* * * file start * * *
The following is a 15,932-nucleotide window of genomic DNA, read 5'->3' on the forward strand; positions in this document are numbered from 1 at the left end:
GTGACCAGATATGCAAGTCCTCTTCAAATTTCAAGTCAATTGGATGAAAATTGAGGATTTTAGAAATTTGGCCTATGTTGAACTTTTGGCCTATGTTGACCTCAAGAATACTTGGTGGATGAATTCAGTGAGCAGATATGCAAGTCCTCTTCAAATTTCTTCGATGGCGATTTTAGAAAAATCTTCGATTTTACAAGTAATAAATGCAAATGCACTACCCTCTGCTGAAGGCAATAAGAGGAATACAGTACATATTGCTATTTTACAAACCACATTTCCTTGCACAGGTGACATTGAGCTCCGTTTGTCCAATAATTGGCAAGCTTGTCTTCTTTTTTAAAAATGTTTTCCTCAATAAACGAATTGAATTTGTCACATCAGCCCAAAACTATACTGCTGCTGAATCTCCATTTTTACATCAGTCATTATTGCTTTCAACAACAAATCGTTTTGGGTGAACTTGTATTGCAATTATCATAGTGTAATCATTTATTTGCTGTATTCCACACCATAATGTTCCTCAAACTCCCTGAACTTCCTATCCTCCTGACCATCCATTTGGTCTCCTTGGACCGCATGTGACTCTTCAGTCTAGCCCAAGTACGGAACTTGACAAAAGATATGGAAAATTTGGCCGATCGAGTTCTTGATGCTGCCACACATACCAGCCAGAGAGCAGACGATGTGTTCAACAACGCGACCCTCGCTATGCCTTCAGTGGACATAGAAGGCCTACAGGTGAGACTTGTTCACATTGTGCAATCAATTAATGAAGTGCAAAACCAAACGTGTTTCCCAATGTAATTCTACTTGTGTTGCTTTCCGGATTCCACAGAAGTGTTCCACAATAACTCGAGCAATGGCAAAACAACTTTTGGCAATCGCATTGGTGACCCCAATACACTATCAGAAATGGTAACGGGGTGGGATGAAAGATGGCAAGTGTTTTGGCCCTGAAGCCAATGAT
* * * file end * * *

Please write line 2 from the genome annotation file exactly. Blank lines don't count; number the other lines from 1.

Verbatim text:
GTGACCAGATATGCAAGTCCTCTTCAAATTTCAAGTCAATTGGATGAAAATTGAGGATTTTAGAAATTTGGCCTATGTTGAACTTTTGGCCTATGTTGACCTCAAGAATACTTGGTGGATGAATTCAGTGAGCAGATATGCAAGTCCTCTTCAAATTTCTTCGATGGCGATTTTAGAAAAATCTTCGATTTTACAAGTAATAAATGCAAATGCACTACCCTCTGCTGAAGGCAATAAGAGGAATACAGTACATATTGCTATTTTACAAACCACATTTCCTTGCACAGGTGACATTGAGCTCCGTTTGTCCAATAATTGGCAAGCTTGTCTTCTTTTTTAAAAATGTTTTCCTCAATAAACGAATTGAATTTGTCACATCAGCCCAAAACTATACTGCTGCTGAATCTCCATTTTTACATCAGTCATTATTGCTTTCAACAACAAATCGTTTTGGGTGAACTTGTATTGCAATTATCATAGTGTAATCATTTATTTGCTGTATTCCACACCATAATGTTCCTCAAACTCCCTGAACTTCCTATCCTCCTGACCATCCATTTGGTCTCCTTGGACCGCATGTGACTCTTCAGTCTAGCCCAAGTACGGAACTTGACAAAAGATATGGAAAATTTGGCCGATCGAGTTCTTGATGCTGCCACACATACCAGCCAGAGAGCAGACGATGTGTTCAACAACGCGACCCTCGCTATGCCTTCAGTGGACATAGAAGGCCTACAGGTGAGACTTGTTCACATTGTGCAATCAATTAATGAAGTGCAAAACCAAACGTGTTTCCCAATGTAATTCTACTTGTGTTGCTTTCCGGATTCCACAGAAGTGTTCCACAATAACTCGAGCAATGGCAAAACAACTTTTGGCAATCGCATTGGTGACCCCAATACACTATCAGAAATGGTAACGGGGTGGGATGAAAGATGGCAAGTGTTTTGGCCCTGAAGCCAATGAT